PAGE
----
Luftman said that sort of tough approach was necessary from Brooks given the challenges of facing world-class competition with a team where the average age was only 21, making them the youngest team in the 1980 Games and the youngest U.S. Olympic hockey team ever.
“Herb knew what he was doing. It was a very calculated approach to every decision he made. He called it his loneliest year in hockey. And the guys who were on the Minnesota team were asked by the other guys on the team ‘Does he treat you like this at the U?’, and they said ‘No, we don’t know why he’s doing all this stuff.’ But the bottom line was everyone appreciated it in the end.”
“Herb knew when success goes to your head, you face failure. That’s the Wooden thing, and I think that was his motivation. So he skated them hard on that Saturday, and then on Sunday, even when they were down after two periods, that team had such a strong identity. They trailed in every [Olympic] game but one, against Romania, and they came back, especially in third. They outscored their opponents in third periods in Lake Placid 16-3. So all the Herbies (a windsprints skating drill) paid off; they were the best-conditioned team there, and that hard work paid off. This was no miracle, this was hard work by a dedicated team, and a really, really brilliant coach with a great staff.”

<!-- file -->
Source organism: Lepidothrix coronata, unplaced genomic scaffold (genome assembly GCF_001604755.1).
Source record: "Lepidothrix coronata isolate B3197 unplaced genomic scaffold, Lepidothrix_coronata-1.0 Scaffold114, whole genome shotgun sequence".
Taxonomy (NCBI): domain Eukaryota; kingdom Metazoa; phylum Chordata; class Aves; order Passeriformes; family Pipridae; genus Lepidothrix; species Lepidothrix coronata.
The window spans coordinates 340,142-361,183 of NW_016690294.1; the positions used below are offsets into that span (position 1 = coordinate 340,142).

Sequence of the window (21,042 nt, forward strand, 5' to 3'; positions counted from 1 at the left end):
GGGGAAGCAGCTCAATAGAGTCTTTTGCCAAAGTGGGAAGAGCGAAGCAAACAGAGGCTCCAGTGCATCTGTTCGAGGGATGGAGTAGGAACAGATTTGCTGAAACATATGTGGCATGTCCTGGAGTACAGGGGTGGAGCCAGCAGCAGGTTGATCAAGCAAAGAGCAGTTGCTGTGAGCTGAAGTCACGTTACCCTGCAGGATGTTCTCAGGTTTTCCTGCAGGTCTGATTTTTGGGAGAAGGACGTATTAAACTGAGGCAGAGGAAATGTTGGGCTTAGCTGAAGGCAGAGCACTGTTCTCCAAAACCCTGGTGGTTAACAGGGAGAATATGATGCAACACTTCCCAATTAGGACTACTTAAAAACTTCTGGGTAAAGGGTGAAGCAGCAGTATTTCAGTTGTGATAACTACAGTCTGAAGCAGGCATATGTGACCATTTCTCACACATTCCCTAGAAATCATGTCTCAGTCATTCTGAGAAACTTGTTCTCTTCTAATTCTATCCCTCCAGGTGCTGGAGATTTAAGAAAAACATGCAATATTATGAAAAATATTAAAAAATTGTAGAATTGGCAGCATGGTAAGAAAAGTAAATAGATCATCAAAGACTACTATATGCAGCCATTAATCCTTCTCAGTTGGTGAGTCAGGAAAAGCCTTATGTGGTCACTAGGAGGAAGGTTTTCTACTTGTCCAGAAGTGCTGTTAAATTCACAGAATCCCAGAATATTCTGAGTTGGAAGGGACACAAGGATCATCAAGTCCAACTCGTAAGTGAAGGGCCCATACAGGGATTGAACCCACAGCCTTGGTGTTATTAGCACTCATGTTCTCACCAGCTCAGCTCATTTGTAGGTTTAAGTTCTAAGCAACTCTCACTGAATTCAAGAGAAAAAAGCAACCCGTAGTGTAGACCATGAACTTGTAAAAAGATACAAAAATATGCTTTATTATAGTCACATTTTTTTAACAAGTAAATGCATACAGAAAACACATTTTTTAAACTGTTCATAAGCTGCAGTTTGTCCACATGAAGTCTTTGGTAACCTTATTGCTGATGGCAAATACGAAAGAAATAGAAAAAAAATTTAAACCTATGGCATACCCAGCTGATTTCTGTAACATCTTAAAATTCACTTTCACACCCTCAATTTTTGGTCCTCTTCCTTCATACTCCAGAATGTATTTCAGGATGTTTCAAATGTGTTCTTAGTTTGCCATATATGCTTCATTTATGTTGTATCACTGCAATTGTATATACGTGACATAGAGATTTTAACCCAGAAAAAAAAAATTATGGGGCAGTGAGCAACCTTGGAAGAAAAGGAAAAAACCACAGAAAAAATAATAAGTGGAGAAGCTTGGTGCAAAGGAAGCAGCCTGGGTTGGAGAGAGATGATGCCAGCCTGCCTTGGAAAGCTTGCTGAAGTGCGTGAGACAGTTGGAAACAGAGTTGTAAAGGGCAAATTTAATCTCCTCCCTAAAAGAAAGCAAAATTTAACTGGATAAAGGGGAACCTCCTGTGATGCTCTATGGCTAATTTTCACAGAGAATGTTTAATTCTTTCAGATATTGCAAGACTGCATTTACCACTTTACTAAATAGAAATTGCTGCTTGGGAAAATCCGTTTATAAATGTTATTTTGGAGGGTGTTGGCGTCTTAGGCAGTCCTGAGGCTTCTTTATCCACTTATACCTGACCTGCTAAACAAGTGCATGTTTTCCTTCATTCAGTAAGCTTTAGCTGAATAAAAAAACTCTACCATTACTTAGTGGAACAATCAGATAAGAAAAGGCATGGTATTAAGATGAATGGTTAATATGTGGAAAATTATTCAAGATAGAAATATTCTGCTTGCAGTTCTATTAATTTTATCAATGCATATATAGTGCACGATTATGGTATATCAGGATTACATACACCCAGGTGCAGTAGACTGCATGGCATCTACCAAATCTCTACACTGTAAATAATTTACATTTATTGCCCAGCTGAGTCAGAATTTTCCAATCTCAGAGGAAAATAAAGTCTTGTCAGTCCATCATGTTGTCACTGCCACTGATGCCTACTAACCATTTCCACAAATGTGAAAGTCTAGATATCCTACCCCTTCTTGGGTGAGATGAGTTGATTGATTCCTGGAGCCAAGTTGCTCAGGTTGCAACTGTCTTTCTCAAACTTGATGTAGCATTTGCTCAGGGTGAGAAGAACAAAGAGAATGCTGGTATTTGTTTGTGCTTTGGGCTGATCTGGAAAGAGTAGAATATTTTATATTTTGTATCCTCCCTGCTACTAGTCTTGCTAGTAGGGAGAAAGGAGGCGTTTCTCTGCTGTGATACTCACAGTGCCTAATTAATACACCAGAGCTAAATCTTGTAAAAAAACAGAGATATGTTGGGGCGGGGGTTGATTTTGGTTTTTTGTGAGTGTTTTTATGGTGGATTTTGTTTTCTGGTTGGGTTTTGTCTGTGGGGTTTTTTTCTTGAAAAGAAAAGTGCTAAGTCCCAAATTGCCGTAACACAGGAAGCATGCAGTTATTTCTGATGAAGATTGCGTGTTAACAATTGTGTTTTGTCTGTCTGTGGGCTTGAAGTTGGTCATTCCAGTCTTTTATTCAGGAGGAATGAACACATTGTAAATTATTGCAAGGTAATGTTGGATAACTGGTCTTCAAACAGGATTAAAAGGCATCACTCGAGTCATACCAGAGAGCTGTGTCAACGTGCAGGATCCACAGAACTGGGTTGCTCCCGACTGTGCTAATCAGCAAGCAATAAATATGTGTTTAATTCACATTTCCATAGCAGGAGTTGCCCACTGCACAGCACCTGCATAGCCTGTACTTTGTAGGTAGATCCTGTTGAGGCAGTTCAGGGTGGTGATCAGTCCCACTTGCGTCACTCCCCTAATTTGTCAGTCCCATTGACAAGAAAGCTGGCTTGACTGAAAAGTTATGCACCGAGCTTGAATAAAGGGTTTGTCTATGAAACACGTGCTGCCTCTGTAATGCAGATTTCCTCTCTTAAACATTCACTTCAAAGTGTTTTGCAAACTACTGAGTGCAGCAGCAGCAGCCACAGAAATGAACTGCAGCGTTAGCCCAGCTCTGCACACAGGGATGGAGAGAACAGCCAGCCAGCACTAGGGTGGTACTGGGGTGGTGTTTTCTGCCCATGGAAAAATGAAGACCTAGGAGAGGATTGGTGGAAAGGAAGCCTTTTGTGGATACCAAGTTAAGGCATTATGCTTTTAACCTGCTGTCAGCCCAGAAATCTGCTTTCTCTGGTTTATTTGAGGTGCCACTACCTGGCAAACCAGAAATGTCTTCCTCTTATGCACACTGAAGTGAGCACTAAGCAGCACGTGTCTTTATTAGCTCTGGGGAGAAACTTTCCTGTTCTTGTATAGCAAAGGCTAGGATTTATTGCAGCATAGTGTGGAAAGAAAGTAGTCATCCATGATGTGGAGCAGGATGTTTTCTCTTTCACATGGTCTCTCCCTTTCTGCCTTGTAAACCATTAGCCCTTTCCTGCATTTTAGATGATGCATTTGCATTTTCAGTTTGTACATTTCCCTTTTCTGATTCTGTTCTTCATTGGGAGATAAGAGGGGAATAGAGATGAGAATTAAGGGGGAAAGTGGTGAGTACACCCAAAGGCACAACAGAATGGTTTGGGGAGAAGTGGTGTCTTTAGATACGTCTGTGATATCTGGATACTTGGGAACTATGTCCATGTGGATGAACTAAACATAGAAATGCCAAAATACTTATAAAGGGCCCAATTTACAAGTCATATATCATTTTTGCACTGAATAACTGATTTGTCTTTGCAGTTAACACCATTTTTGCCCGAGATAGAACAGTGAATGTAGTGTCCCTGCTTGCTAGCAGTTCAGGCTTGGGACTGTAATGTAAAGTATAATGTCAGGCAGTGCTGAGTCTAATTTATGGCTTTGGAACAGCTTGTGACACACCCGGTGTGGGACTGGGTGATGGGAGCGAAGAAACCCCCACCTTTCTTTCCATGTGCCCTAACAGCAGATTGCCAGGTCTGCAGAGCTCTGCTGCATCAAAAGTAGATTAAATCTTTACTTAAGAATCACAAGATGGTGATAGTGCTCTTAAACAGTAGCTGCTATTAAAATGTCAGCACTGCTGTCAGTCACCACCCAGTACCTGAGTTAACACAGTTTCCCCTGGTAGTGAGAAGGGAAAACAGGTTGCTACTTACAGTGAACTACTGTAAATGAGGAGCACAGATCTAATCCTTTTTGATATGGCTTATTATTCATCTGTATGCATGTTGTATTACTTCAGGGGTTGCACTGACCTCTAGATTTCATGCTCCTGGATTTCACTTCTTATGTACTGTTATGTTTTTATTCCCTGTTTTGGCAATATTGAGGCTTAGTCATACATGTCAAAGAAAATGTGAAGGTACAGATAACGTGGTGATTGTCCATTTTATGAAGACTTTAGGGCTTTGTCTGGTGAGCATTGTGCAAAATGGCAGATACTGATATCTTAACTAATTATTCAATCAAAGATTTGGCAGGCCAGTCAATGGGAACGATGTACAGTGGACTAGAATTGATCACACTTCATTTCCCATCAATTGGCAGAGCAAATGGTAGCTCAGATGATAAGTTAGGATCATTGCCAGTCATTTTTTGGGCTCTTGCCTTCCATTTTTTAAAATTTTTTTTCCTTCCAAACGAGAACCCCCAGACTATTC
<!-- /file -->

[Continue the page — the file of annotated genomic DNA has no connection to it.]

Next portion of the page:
Luftman said he’s excited for the NHL Now special from the reunion, both as an opportunity to pay honor to these players and what they accomplished and as a way to show off who they are to a national audience.
“I want to pay tribute to these guys because of the impact and the legacy that they have left. It truly was a turning point in the history of our sport in our country. Mike Ramsey, on that team, was the first [U.S. college] player to be drafted in the first round (in 1979). Brian Lawton told me last night the reason he ended up playing in the NHL was he was inspired by them. They were so impactful in that regard, so we want to celebrate them, and we will. And the second thing is we want to celebrate their individual stories. Over the course of four decades, so much time has passed; what was it like to get to that mountaintop, and what have the following four decades been like?”